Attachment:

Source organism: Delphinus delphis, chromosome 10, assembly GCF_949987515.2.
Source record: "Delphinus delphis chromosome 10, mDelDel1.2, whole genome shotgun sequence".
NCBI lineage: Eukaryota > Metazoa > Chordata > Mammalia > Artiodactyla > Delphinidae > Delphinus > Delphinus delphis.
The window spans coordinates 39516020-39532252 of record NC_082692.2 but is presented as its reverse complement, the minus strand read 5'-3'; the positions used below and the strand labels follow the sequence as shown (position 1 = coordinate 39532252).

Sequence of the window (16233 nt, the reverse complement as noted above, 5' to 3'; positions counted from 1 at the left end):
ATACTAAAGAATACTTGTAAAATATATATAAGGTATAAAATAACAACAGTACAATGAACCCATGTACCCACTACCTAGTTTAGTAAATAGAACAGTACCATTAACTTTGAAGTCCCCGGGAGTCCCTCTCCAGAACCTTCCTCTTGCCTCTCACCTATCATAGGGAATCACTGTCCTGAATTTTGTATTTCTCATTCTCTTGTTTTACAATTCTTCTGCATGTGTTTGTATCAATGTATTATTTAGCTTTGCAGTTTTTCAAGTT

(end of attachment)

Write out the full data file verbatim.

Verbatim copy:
Source organism: Delphinus delphis, chromosome 10, assembly GCF_949987515.2.
Source record: "Delphinus delphis chromosome 10, mDelDel1.2, whole genome shotgun sequence".
NCBI lineage: Eukaryota > Metazoa > Chordata > Mammalia > Artiodactyla > Delphinidae > Delphinus > Delphinus delphis.
The window spans coordinates 39516020-39532252 of record NC_082692.2 but is presented as its reverse complement, the minus strand read 5'-3'; the positions used below and the strand labels follow the sequence as shown (position 1 = coordinate 39532252).

Sequence of the window (16233 nt, the reverse complement as noted above, 5' to 3'; positions counted from 1 at the left end):
ATACTAAAGAATACTTGTAAAATATATATAAGGTATAAAATAACAACAGTACAATGAACCCATGTACCCACTACCTAGTTTAGTAAATAGAACAGTACCATTAACTTTGAAGTCCCCGGGAGTCCCTCTCCAGAACCTTCCTCTTGCCTCTCACCTATCATAGGGAATCACTGTCCTGAATTTTGTATTTCTCATTCTCTTGTTTTACAATTCTTCTGCATGTGTTTGTATCAATGTATTATTTAGCTTTGCAGTTTTTCAAGTT